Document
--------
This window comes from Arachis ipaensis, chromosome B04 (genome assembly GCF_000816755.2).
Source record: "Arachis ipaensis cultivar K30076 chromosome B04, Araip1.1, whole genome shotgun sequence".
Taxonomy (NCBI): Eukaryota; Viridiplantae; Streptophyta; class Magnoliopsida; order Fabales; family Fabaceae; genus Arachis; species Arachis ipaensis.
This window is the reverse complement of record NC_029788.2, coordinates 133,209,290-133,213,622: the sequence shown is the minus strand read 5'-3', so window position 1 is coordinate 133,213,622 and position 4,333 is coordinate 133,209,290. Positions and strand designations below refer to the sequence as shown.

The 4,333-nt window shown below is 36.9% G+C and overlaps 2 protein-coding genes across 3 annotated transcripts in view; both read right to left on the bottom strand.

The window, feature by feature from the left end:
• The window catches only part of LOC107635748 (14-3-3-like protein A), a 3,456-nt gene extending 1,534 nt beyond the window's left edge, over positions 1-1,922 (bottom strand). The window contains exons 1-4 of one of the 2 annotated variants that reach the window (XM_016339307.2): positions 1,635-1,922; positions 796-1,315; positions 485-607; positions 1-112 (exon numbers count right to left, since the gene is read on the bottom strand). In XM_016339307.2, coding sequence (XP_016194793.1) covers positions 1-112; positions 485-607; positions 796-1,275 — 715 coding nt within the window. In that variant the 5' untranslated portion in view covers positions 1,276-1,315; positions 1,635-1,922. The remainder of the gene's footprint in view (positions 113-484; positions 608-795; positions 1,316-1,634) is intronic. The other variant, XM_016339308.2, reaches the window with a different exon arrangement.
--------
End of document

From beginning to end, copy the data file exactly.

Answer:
This window comes from Arachis ipaensis, chromosome B04 (genome assembly GCF_000816755.2).
Source record: "Arachis ipaensis cultivar K30076 chromosome B04, Araip1.1, whole genome shotgun sequence".
Taxonomy (NCBI): Eukaryota; Viridiplantae; Streptophyta; class Magnoliopsida; order Fabales; family Fabaceae; genus Arachis; species Arachis ipaensis.
This window is the reverse complement of record NC_029788.2, coordinates 133,209,290-133,213,622: the sequence shown is the minus strand read 5'-3', so window position 1 is coordinate 133,213,622 and position 4,333 is coordinate 133,209,290. Positions and strand designations below refer to the sequence as shown.

The 4,333-nt window shown below is 36.9% G+C and overlaps 2 protein-coding genes across 3 annotated transcripts in view; both read right to left on the bottom strand.

The window, feature by feature from the left end:
• The window catches only part of LOC107635748 (14-3-3-like protein A), a 3,456-nt gene extending 1,534 nt beyond the window's left edge, over positions 1-1,922 (bottom strand). The window contains exons 1-4 of one of the 2 annotated variants that reach the window (XM_016339307.2): positions 1,635-1,922; positions 796-1,315; positions 485-607; positions 1-112 (exon numbers count right to left, since the gene is read on the bottom strand). In XM_016339307.2, coding sequence (XP_016194793.1) covers positions 1-112; positions 485-607; positions 796-1,275 — 715 coding nt within the window. In that variant the 5' untranslated portion in view covers positions 1,276-1,315; positions 1,635-1,922. The remainder of the gene's footprint in view (positions 113-484; positions 608-795; positions 1,316-1,634) is intronic. The other variant, XM_016339308.2, reaches the window with a different exon arrangement.